In article <firstname.lastname@example.org>, WM <email@example.com> wrote:
> On 17 Apr., 21:33, Virgil <vir...@ligriv.com> wrote: > > > > Is there any number of A that is not in at least one line? > > > > The set A in not "in" any one line so the set A is not in B. > > I did not ask about the set A, because it will turn out that there is > no such set, if one is willing to accept that nothing of the set > remains, after all its elements have been removed.
On that basis, no set can exist.
But as set theories do exist, perhaps removing all the elements from a set does not mean that the original set did not exist.
Nicht wahr? > > > > > So we have an identity. There is no actually infinite line in B, so > > > there is no actually infinite sequence A. > > > > At least not as a term of B. > > So it is. But it is trivially true that every element of A together > with all its predecessors is in a line.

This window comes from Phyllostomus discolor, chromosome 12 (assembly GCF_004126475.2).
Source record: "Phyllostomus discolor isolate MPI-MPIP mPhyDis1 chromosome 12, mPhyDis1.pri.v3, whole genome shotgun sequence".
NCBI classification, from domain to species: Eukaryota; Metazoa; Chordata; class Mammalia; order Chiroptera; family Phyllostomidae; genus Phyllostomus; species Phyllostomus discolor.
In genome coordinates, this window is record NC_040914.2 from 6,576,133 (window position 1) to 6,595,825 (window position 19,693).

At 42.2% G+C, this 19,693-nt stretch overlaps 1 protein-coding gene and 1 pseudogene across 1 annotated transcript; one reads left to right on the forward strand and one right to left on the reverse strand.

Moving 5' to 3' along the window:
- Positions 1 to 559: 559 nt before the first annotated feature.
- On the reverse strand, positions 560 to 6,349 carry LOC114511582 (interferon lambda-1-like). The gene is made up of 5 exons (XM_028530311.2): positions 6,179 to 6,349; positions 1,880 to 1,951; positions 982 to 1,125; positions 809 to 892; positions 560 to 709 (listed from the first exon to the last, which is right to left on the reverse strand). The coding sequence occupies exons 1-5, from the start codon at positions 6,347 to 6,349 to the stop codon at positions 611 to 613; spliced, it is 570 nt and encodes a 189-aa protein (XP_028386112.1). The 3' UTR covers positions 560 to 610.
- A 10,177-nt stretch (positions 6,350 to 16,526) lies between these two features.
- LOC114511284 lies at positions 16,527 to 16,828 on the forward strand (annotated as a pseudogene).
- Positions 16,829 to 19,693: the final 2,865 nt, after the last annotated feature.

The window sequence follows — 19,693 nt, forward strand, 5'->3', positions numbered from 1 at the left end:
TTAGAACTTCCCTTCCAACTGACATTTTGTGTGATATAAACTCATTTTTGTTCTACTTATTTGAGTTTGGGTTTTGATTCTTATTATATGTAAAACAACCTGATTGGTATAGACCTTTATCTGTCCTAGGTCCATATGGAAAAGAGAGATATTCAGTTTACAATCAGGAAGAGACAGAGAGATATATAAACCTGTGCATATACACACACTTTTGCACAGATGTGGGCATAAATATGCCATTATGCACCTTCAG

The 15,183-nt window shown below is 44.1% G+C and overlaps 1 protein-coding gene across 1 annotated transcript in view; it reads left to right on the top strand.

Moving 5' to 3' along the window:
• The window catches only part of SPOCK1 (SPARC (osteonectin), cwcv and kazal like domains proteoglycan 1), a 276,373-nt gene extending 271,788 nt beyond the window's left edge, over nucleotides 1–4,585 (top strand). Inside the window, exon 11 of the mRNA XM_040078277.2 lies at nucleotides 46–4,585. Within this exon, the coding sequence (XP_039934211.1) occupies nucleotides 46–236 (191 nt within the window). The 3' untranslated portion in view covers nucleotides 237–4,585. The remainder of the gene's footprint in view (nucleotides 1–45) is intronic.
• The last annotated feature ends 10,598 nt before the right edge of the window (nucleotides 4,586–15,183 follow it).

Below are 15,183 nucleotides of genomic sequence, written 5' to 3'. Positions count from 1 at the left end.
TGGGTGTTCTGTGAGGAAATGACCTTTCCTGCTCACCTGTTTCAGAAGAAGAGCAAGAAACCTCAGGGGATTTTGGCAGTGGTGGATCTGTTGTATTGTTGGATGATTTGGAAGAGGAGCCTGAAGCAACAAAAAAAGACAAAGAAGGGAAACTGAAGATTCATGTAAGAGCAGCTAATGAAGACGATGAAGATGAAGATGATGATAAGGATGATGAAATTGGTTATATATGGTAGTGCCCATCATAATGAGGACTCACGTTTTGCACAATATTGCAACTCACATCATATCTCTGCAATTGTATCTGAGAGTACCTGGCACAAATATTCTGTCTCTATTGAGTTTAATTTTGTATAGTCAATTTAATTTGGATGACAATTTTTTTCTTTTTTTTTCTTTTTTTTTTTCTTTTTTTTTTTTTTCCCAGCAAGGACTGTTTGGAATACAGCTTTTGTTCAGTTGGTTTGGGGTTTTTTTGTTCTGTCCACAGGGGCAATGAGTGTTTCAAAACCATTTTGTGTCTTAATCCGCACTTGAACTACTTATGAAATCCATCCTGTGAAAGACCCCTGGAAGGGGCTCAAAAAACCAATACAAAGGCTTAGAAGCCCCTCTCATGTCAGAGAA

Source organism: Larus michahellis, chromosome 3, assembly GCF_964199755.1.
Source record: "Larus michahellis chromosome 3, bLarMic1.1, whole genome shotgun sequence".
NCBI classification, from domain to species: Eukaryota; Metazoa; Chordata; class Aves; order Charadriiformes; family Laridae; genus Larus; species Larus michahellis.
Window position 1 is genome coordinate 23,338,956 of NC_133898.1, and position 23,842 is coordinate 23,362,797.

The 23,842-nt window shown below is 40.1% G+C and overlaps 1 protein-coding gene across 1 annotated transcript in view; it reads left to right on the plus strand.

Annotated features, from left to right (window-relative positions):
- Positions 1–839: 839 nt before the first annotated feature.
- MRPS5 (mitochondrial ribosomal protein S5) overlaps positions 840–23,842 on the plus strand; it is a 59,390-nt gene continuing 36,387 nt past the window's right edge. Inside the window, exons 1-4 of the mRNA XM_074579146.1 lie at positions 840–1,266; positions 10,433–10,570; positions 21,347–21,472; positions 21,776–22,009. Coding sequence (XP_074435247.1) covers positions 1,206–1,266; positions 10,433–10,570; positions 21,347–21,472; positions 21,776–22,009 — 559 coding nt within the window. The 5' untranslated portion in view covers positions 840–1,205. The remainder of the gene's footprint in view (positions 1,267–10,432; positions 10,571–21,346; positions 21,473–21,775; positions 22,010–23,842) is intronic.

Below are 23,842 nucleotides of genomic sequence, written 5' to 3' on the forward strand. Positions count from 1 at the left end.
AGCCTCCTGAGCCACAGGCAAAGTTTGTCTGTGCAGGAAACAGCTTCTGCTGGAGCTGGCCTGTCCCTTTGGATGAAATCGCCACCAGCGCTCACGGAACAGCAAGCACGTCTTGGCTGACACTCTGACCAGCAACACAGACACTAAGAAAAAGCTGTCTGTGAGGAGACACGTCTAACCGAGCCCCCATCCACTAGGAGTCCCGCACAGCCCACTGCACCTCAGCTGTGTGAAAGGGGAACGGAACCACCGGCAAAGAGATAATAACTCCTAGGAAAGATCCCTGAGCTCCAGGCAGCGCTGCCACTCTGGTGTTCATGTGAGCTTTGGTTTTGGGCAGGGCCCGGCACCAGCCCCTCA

True but irrelevant.
To say that some subsets of one set are subsets of another does not make all of them subsets of the other, and A is neither a subset nor a member of B. > > The argument is similar to: (A < B & B < C) ==> (A < C), well-known > and often applied in mathematics.
It is not similar enough > > > While WM claims that there is no set A, > > I don't claim it. I prove it.
WM has not proved it yet!
At least not with any arguemnt valid outside of his hideaway from logic, Wolkenmuekenheim. --